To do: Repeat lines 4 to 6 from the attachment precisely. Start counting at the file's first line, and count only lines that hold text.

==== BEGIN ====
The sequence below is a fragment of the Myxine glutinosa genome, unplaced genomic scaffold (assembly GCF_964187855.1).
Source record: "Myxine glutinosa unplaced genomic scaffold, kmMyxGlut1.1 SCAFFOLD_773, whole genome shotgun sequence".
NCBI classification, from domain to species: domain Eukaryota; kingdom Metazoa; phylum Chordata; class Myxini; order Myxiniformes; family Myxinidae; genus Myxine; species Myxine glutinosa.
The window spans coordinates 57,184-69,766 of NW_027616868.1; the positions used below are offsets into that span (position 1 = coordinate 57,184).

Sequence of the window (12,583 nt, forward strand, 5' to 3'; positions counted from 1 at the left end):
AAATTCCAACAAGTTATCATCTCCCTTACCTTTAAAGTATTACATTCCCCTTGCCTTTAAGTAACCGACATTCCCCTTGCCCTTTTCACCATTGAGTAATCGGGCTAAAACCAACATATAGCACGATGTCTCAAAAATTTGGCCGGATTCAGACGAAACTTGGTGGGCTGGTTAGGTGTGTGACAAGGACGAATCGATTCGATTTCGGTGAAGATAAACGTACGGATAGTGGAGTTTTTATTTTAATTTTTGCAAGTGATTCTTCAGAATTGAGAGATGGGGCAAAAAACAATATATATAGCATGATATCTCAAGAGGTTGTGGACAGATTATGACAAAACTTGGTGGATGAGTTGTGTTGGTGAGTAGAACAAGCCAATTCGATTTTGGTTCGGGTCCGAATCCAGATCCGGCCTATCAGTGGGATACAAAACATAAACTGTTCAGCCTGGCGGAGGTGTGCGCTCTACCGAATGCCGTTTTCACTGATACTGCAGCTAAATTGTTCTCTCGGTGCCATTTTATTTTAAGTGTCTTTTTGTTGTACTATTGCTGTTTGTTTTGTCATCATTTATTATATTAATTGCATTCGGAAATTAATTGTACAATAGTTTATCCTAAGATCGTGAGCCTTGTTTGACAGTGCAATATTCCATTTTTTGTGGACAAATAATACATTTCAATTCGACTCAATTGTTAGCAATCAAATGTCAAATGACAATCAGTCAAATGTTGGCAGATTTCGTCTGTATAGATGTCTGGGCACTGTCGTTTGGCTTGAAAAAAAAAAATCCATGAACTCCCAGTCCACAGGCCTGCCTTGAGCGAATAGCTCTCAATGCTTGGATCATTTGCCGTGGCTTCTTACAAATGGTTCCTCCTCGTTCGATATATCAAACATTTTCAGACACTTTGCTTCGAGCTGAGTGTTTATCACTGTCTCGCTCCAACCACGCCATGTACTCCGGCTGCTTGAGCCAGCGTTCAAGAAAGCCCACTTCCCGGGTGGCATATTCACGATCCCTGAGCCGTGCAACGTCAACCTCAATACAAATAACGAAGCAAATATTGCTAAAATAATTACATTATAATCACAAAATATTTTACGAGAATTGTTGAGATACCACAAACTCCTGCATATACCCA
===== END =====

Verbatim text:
The window spans coordinates 57,184-69,766 of NW_027616868.1; the positions used below are offsets into that span (position 1 = coordinate 57,184).

Sequence of the window (12,583 nt, forward strand, 5' to 3'; positions counted from 1 at the left end):
AAATTCCAACAAGTTATCATCTCCCTTACCTTTAAAGTATTACATTCCCCTTGCCTTTAAGTAACCGACATTCCCCTTGCCCTTTTCACCATTGAGTAATCGGGCTAAAACCAACATATAGCACGATGTCTCAAAAATTTGGCCGGATTCAGACGAAACTTGGTGGGCTGGTTAGGTGTGTGACAAGGACGAATCGATTCGATTTCGGTGAAGATAAACGTACGGATAGTGGAGTTTTTATTTTAATTTTTGCAAGTGATTCTTCAGAATTGAGAGATGGGGCAAAAAACAATATATATAGCATGATATCTCAAGAGGTTGTGGACAGATTATGACAAAACTTGGTGGATGAGTTGTGTTGGTGAGTAGAACAAGCCAATTCGATTTTGGTTCGGGTCCGAATCCAGATCCGGCCTATCAGTGGGATACAAAACATAAACTGTTCAGCCTGGCGGAGGTGTGCGCTCTACCGAATGCCGTTTTCACTGATACTGCAGCTAAATTGTTCTCTCGGTGCCATTTTATTTTAAGTGTCTTTTTGTTGTACTATTGCTGTTTGTTTTGTCATCATTTATTATATTAATTGCATTCGGAAATTAATTGTACAATAGTTTATCCTAAGATCGTGAGCCTTGTTTGACAGTGCAATATTCCATTTTTTGTGGACAAATAATACATTTCAATTCGACTCAATTGTTAGCAATCAAATGTCAAATGACAATCAGTCAAATGTTGGCAGATTTCGTCTGTATAGATGTCTGGGCACTGTCGTTTGGCTTGAAAAAAAAAAATCCATGAACTCCCAGTCCACAGGCCTGCCTTGAGCGAATAGCTCTCAATGCTTGGATCATTTGCCGTGGCTTCTTACAAATGGTTCCTCCTCGTTCGATATATCAAACATTTTCAGACACTTTGCTTCGAGCTGAGTGTTTATCACTGTCTCGCTCCAACCACGCCATGTACTCCGGCTGCTTGAGCCAGCGTTCAAGAAAGCCCACTTCCCGGGTGGCATATTCACGATCCCTGAGCCGTGCAACGTCAACCTCAATACAAATAACGAAGCAAATATTGCTAAAATAATTACATTATAATCACAAAATATTTTACGAGAATTGTTGAGATACCACAAACTCCTGCATATACCCA